Entertainment » Books

The Dirt Chronicles

by Kyle Thomas Smith
EDGE Media Network Contributor
Friday Apr 13, 2012
The Dirt Chronicles

We often underestimate Canadians' capacity for doing dirt. Sometimes we're prone to view them as those mild-mannered snow angels across the border, with their universal healthcare, liberal immigration policies, bilingualism, gay marriage and moderate marijuana laws. Their violent-crime rate is so much lower than ours. For Saskatchewan's sake, they even use beagles as police dogs! But "The Dirt Chronicles" (Arsenal Pulp Press), Kristyn Dunnion's fictional account of street kids in Toronto, throws a more distressing light on that progressive haven up north.

Published as a short-story collection, "The Dirt Chronicles" is actually more of a novel in that, from the third story onward, each installment reads as a chapter to a larger narrative, albeit with alternating narrators. Ferret, Oreo, Cricket and Digit establish The Factory, a queer/vegan/punk-metal anarchist commune, in a condemned building next to a slaughterhouse on the outskirts of town. From the outset, the Factory squatters and their friends are slated for much the same fate as the pigs next door and keep themselves about as clean. All of them have done time on the streets, been worked over in the worst ways, made friends with the wrong peeps and become prime targets of the King, a crooked cop who traffics gamins into prostitution and hunts down hustlers and freaks for sport. When a twink traitor named Darcy tips King off to a party that the Factory is throwing for Ferret's birthday, King and his patrolmen infiltrate the squat, killing and maiming guests and framing the Factory and its friends for the crimes. What follows are gut-wrenching annals from prison life, a pimp's corral for cop-abducted girls, a grisly murder in the abattoir, and life on the lam in northern Ontario.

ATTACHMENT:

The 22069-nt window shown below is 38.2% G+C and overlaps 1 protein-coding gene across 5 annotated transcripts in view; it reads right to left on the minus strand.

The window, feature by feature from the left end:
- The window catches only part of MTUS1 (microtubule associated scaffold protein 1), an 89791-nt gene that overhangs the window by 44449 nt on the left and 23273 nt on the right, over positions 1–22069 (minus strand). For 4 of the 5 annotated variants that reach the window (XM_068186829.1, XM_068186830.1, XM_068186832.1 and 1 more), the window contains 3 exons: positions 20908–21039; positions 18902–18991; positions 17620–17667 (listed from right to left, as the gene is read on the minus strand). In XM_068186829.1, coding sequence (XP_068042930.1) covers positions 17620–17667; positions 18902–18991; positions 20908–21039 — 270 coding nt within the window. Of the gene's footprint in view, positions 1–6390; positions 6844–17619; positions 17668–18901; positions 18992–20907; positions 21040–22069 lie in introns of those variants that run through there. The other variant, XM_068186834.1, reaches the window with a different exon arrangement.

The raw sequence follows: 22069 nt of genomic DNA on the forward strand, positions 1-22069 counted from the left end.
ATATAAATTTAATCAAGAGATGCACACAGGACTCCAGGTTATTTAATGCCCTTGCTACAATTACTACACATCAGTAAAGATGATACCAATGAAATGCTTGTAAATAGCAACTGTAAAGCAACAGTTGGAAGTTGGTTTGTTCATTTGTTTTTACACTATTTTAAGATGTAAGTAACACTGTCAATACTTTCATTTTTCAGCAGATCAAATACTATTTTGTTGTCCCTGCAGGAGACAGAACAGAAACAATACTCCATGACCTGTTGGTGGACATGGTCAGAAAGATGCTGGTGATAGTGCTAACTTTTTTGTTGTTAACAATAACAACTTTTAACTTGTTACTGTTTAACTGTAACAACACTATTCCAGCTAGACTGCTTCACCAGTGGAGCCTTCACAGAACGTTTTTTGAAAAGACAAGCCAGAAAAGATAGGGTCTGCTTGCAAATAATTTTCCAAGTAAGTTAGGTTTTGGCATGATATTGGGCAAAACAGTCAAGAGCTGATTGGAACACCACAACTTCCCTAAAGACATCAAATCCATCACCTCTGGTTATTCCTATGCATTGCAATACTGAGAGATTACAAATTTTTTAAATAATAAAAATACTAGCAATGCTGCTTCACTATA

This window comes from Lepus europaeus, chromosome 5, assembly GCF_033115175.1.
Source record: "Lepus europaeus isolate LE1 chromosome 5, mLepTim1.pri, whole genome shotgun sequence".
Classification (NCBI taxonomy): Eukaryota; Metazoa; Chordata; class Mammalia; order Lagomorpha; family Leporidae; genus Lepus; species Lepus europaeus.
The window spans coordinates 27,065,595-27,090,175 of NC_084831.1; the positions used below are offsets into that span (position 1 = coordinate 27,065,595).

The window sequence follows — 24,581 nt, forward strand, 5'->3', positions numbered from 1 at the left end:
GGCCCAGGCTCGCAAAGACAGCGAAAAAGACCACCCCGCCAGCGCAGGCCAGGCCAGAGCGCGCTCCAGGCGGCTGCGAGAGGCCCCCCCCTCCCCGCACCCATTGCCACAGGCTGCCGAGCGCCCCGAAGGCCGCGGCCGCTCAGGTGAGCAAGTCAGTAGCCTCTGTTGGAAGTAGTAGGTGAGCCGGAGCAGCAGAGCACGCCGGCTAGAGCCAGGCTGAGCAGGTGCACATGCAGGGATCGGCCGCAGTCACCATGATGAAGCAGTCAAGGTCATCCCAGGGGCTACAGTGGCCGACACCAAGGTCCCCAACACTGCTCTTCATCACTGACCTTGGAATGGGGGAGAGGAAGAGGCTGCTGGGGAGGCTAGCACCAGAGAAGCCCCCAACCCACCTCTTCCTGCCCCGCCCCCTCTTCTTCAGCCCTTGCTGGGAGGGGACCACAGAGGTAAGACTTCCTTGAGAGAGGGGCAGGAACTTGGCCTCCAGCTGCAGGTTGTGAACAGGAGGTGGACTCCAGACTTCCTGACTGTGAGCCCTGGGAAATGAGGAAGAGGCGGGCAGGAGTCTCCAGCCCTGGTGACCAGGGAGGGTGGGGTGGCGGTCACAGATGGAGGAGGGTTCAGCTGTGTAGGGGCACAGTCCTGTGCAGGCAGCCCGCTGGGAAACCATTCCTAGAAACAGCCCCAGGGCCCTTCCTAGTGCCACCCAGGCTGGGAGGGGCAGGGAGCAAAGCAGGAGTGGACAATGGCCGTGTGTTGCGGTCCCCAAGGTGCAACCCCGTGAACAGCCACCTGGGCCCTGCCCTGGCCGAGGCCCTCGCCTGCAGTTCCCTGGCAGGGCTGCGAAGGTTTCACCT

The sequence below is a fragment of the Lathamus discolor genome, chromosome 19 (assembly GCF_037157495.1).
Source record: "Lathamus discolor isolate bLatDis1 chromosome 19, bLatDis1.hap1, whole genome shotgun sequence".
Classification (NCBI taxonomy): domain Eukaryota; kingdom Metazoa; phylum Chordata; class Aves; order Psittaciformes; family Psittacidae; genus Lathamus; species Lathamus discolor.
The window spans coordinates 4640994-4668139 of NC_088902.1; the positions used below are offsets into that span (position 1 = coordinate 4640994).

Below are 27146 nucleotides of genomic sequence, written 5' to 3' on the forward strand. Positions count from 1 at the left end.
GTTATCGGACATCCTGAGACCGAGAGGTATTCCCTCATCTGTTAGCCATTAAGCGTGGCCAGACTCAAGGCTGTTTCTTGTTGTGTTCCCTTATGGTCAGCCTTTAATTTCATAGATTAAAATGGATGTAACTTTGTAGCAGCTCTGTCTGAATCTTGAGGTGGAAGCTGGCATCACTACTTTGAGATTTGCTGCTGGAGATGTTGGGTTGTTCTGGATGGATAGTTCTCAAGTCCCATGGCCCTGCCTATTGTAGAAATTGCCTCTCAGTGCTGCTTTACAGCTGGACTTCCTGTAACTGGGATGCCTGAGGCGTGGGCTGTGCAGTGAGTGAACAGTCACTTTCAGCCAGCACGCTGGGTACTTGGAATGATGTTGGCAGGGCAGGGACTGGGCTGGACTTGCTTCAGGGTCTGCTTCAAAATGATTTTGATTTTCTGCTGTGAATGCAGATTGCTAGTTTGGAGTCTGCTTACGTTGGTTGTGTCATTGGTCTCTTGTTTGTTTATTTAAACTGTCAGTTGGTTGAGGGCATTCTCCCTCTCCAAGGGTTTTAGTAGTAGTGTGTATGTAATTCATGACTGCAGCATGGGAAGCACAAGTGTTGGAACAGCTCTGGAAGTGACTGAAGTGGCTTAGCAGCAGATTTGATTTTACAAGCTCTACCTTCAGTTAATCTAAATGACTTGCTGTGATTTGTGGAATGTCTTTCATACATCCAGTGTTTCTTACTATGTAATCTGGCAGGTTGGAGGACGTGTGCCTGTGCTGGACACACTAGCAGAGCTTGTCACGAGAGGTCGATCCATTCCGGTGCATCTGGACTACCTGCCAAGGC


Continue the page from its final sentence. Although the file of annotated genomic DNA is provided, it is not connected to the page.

Dunnion is such a superlative writer, you’ll find yourself thrashing through the pages even as they thrash through you.

The most telling line in the whole book is a simple one from tweaker Ray-Ray: "All of us, all us reject kids, should've been left alone to make our own way in this fucked-up world, the best we could," but instead they face a never-ending descent into hell. Dunnion is a master of reality gore, or, gore that is far too real and vivid to read as fiction as it does in the southern Gothic stories of Flannery O'Connor or in the fantasy-horror novels of Anne Rice and Stephen King. You would be hard-pressed to find better writing, but you might not have the stomach for the stories, which make the 1995 film "Kids" look like "The Sound of Music." Even Lemony Snicket has a brighter vision for his characters' futures and, as with the plays of dramatist Sarah Kane, the effect is often more gratuitous and assaultive than documentary and cathartic. Yet Dunnion is such a superlative writer with such exquisite literary sensibilities, you'll find yourself thrashing through the pages even as they thrash through you.

"The Dirt Chronicles"
Arsenal Pulp Press, Vancouver, BC
June, 2012

Kyle Thomas Smith is author of the novel 85A (Bascom Hill, 2010). He lives in Brooklyn with his husband and two cats.


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